Distilling the many artworks on show at any art fair proves itself to be a difficult task, but this year at Frieze New York—the first in-person art event in the city for some 14 months—we found ourselves drawn to entities we missed over the past year. Not only were faces an alluring theme, but so was color. While we saw plenty of bright, beguiling work (from Katherine Bernhardt at CH favorite Canada Gallery to Jannis Varelas at The Breeder), we have selected some of our favorite abstract pieces to share here.
Casey Kaplan‘s entire booth was dedicated to Caroline Kent‘s gorgeous paintings. Kent (who will have a show at the Museum of Contemporary Art Chicago from 3 August, 2021 to 3 April, 2022) explores everything from identity to the cosmos in her other-worldly pieces, featuring abstract symbols. One particular standout, “They won’t find us here” (2021) was painted on raw linen and features its own snake-like two-sided wooden border.
The sublime “Autobiography: India (Shiva, Ganges)” by American artist, curator and educator Howardena Pindell was completed in 1985, and its alluring shape and palette remain enticing. On show at Garth Greenan‘s booth, the mixed media piece is just one of several Pindell made to celebrate her travels in India and (like much of her work) captivates viewers with its layers and texture.
Represented by Nara Roesler gallery (with locations in São Paulo, Rio de Janeiro and NYC), prolific artist Carlito Carvalhosa has several of his iconic, bold works on mirror on show. The vibrant, colorful “Untitled” (2011), “Untitled (P61/19)” (2019) and “Untitled (P27/20)” (2020) were displayed alongside Cristina Canale’s portraits.
Belo Horizonte, Brazil-based artist Sonia Gomes’ Torções series pays homage to her hometown of Caetanópolis (an important textile hub) and blends Afro-Brazilian tradition with contemporary sculpture. Presented by Mendes Wood DM, “Untitled” (2021) was crafted with second-hand and found fabrics, thread, twine and wire. Simultaneously delicate and tenacious, the piece has a talismanic element.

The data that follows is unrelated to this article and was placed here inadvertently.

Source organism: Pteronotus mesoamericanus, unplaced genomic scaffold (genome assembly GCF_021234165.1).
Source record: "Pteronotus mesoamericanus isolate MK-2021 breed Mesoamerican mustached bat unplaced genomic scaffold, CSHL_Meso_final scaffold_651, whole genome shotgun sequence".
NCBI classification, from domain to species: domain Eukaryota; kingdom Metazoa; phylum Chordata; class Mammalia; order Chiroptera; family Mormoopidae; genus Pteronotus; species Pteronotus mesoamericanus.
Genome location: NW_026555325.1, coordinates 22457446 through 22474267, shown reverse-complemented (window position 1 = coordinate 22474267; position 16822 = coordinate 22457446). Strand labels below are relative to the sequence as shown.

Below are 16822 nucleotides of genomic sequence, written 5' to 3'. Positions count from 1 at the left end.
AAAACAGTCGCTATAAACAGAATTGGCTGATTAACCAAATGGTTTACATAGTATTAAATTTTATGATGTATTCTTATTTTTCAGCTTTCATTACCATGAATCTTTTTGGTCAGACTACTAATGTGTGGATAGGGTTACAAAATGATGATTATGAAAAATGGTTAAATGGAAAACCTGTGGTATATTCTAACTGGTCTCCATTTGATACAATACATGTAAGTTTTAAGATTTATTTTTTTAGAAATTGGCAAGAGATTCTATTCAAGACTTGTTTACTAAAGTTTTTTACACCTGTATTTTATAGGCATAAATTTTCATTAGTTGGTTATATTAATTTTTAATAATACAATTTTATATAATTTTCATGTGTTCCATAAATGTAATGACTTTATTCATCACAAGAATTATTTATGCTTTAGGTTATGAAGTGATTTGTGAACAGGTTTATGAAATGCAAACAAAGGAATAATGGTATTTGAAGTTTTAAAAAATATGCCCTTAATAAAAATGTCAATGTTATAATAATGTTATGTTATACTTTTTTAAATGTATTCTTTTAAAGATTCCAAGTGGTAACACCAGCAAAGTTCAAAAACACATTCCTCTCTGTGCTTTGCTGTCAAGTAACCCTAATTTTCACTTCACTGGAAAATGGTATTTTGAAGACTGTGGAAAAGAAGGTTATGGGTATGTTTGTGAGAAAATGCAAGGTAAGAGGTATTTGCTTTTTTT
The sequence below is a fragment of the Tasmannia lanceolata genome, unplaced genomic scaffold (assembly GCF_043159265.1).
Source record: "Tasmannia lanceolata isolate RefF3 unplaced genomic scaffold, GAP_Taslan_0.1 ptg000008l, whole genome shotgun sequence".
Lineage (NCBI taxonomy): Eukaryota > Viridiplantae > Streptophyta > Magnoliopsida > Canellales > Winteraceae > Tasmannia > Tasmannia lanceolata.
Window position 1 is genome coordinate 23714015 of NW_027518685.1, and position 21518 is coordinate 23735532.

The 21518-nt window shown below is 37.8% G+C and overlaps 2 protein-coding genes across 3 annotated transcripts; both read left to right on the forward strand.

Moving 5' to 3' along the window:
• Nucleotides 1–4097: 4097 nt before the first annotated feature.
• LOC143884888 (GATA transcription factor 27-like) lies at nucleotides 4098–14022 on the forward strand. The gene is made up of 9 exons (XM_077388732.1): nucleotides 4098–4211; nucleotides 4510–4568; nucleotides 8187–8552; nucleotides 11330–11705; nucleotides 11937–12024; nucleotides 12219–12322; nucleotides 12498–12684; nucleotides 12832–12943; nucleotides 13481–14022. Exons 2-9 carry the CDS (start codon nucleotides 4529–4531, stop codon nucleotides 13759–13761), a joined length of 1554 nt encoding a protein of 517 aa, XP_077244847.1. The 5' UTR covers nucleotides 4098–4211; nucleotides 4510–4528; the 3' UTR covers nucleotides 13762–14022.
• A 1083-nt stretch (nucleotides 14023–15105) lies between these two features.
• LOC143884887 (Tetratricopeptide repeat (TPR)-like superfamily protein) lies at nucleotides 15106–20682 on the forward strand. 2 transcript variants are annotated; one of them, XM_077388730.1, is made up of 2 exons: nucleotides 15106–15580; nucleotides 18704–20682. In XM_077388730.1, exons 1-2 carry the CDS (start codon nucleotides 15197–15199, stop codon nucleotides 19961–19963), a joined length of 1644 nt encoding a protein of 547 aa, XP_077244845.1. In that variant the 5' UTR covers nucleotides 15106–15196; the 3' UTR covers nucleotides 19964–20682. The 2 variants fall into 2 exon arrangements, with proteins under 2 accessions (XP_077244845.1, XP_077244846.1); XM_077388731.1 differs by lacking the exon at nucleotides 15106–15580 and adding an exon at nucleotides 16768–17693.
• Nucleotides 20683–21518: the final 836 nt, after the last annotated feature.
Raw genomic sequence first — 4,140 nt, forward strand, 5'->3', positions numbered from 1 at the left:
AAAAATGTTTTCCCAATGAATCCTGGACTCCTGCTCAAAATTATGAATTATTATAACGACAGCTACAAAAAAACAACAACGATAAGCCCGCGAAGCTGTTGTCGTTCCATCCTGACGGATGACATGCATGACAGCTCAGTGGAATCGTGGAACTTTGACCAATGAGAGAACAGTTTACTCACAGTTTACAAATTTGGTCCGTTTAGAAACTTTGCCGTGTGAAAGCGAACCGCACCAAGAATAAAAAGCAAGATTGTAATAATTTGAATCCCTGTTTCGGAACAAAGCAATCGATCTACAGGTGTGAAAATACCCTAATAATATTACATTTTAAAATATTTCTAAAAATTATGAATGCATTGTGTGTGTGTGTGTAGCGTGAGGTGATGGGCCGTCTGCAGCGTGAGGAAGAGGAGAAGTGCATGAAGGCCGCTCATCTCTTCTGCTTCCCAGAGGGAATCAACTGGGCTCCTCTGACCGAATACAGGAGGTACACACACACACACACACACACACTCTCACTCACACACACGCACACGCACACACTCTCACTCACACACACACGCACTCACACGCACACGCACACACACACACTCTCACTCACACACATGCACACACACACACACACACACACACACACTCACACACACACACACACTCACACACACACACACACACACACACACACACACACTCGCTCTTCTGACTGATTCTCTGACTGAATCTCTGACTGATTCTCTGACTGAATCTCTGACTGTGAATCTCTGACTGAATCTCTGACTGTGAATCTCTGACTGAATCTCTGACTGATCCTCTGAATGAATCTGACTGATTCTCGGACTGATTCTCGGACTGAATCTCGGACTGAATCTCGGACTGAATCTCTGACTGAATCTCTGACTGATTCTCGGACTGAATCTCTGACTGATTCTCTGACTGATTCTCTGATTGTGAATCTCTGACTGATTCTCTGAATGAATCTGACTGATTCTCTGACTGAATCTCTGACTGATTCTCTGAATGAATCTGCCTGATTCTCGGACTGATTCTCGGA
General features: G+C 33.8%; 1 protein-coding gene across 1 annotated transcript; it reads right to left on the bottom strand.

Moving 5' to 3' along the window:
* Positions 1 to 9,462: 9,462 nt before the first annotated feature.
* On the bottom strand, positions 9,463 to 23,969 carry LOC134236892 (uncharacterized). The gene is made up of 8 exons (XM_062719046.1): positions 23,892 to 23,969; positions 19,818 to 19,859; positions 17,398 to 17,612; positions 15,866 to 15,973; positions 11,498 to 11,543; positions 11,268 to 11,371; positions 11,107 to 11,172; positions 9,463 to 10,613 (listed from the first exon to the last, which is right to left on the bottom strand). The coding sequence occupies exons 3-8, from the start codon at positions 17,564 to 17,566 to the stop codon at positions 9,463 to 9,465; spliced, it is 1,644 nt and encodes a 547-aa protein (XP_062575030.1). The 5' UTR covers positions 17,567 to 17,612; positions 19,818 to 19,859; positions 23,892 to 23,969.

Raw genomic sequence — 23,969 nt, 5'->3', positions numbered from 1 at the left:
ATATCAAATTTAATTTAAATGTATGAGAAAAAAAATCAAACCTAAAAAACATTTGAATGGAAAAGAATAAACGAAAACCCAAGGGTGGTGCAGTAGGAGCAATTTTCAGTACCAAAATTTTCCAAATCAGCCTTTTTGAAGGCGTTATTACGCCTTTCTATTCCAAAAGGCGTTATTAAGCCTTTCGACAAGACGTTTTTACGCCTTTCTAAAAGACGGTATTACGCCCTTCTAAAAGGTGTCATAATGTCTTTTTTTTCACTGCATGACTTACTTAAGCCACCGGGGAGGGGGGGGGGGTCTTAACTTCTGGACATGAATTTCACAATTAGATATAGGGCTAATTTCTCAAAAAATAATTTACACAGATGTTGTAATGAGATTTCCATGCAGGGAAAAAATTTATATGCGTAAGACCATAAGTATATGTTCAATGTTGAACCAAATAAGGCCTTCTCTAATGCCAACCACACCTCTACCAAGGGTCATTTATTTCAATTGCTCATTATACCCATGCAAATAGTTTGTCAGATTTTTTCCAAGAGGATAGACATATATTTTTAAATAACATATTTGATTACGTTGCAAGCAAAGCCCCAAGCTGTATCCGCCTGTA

One of Gabriel Orozco’s recent tempera paintings (which were on show last year at Marian Goodman Gallery New York), the large “Untitled” (2020) utilizes the same palette as others in the series—including the use of gold leaf. Dramatic, extravagant, the painting also exudes a quiet stillness that permeates the Mexican artist’s tempera series.
Chinese artist Ding Yi has been evolving his geometric abstraction, oftentimes via his Appearances of Crosses series, which began in the late 1980s. Some of his newest pieces in the series were on show at Timothy Taylor‘s booth at Frieze. Our favorites, “Appearance of Crosses 2021-B2” (2021) and “Appearance of Crosses 2021-B5” (2021), are studies of shape and color that work perfectly, whether individually or in concert.
Hero image of Caroline Kent’s “A forecast told through shadows” (2021), photo by Jason Wyche, courtesy the artist and Casey Kaplan, New York